It seems that kids nowadays don't venture outside to play as much as they used to. Rather, they have their eyes glued to their game consoles and cell phones. Afternoons spent playing tag or manhunt in the woods out back have dwindled, and the trend of binge-playing virtual reality games seems to have taken over.
While many may see no problem in the growing obsession with advanced technology, they are often unaware of the consequences it can have on a child. As kids begin to opt for gaming apps over the monkey bars, their physical and mental health may be affected.
Fresh air to breathe, new critters to encounter and name, puddles to hop in, and trees to climb and conquer - these are just a few of the obvious reasons why playtime outside is both fun and beneficial for a child. However, with childhood obesity rates on the rise - doubling within the last 20 years - and anxiety disorders affecting 1 in 8 of America's children, it is important now more than ever that kids are able to go outside and play on a regular, if not daily, basis.
Outdoor play encourages physical activity - something that sitting in front of the TV does not. When kids are outdoors, there is endless possibility for them to exercise without even being aware of it. From tag, a cardiovascular workout, to climbing trees, an activity that can build muscle and improve flexibility and coordination, even just an hour spent outdoors each day can provide a child with the opportunity to get active and have fun at the same time.
Studies have shown that spending time in nature can significantly decrease stress and anxiety. In fact, it has been found that even within just minutes of stepping outside, a child's stress levels begin to drop.
In an interview with Psychiatry Advisor, Dr. Mardie Townsend, a professor of the School of Health and Social Development at Deakin University in Australia, shared that, "There is mounting evidence that contact with nature has significant positive impacts on mental health." She went on to share that spending time in nature is "associated with reduced levels of stress - which also has huge ramifications for physical health, reduced levels of depression and anxiety, increased resilience, increased engagement in learning for children, improved self-esteem, and increased capacity to engage socially."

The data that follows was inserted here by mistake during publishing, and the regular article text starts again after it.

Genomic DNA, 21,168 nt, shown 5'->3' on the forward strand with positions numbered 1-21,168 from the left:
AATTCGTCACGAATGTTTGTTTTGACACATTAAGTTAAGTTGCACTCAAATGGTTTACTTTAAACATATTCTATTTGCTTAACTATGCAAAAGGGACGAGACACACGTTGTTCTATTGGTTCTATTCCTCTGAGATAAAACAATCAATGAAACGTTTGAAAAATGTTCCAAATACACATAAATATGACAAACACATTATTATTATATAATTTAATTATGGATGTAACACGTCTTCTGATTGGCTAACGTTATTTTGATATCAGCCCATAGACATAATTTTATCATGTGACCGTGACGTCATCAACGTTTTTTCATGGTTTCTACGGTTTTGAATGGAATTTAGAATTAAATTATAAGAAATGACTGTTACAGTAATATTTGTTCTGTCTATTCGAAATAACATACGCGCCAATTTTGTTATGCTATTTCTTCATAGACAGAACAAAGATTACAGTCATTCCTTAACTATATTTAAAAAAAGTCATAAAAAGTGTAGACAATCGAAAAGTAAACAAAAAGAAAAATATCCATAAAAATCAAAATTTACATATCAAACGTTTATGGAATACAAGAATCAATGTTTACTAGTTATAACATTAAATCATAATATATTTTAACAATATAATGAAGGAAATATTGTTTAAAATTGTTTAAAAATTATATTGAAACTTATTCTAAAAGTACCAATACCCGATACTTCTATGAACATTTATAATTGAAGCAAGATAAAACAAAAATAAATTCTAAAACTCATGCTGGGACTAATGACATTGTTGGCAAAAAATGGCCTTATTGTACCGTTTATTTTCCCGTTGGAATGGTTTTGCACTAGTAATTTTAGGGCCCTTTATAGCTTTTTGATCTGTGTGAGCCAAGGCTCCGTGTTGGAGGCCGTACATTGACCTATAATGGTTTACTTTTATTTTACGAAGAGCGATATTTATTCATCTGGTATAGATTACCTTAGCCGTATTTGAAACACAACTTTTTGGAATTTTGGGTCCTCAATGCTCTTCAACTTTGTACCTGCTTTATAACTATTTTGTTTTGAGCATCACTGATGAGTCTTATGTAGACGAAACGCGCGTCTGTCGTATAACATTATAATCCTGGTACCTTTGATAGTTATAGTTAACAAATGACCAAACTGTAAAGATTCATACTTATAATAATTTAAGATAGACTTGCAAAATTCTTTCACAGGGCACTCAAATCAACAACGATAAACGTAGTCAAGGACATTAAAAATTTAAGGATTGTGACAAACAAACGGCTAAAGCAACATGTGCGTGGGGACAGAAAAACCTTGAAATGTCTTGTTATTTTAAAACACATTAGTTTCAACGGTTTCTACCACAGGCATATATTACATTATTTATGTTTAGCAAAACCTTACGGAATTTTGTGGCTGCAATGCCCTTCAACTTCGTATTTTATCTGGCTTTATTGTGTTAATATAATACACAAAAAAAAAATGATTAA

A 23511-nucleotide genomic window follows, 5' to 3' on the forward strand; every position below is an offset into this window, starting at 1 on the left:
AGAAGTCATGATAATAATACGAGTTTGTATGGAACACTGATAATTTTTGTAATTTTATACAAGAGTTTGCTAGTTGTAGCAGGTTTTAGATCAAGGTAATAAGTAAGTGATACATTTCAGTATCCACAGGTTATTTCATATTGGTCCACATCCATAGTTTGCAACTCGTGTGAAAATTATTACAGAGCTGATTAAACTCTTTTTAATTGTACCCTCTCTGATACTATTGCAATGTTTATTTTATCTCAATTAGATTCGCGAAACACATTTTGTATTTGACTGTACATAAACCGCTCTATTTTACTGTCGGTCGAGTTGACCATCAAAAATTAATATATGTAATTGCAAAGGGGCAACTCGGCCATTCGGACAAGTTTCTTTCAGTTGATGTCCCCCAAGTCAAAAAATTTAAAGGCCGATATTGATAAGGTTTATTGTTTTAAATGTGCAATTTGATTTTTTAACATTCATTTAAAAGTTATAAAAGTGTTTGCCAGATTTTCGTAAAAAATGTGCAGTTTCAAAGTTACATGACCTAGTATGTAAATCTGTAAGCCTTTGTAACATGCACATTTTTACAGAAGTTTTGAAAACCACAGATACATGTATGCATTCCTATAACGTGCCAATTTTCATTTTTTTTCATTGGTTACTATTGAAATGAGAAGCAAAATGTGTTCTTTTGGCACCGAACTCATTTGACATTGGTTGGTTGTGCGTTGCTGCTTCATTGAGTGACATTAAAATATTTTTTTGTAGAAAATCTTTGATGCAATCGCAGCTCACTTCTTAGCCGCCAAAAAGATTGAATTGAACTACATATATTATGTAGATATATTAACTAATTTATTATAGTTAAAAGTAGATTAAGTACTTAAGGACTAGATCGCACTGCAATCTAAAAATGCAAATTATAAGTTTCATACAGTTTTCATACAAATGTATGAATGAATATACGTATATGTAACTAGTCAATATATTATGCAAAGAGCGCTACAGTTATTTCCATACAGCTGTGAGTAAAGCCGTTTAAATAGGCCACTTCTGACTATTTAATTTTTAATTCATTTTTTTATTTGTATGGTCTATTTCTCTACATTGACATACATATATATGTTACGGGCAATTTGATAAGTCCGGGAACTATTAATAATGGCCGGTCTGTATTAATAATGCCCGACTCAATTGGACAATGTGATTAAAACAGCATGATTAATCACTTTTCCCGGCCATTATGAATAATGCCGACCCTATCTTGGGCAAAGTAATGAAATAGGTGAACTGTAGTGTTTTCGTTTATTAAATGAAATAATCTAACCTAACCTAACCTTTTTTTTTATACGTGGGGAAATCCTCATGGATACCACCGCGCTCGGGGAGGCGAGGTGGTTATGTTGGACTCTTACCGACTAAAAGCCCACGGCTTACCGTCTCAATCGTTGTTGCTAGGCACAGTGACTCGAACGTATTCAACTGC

Playing outside can boost both creativity and imagination because it is unstructured and allows children to have free reign over how they approach the living world around them. This is obvious for all of us who had the opportunity to play outside as chidren - rocks became fortresses, streams were seen as raging rivers, and tree stumps doubled as thrones. Some days I even truly thought that the woods beside my house were my very own kingdom that no one else knew about.
Additionally, allowing your child to explore the outdoors for extended periods of time will spark fascination and curiosity in them, as all of their senses are at work. Playing outside gets kids digging their fingers in the cool dirt, smelling the flowers, hearing the birds call overhead, and seeing beautiful, natural wonders - Sensory stimulation that is not offered when playing a "virtual reality" video game, or watching a television series.
Through playing outside each day, a child's Vitamin D levels may increase. This is important because Vitamin D is crucial for healthy bone development and proper heart function. Spending time playing outside on a regular basis has even proved to lower a child's chance of developing nearsightedness, as their distance vision is put to use more often than it would if they spent that time sitting just feet away from a television screen.
Last but not least is a benefit that any busy parent will love: Children are more likely to tire themselves out through playtime outside. Running, jumping, crawling, and climbing outside for even an hour will have your little one ready for bed at a decent hour, reducing the effort you have to put forth to get them to sleep.
But what's even better? - By allowing children to spend time in nature during their early years, they develop an appreciation for it. This gives hope that they grow into adults who go on to not only respect the environment, but protect it; as it holds a special place in their hearts among their earliest, most precious memories.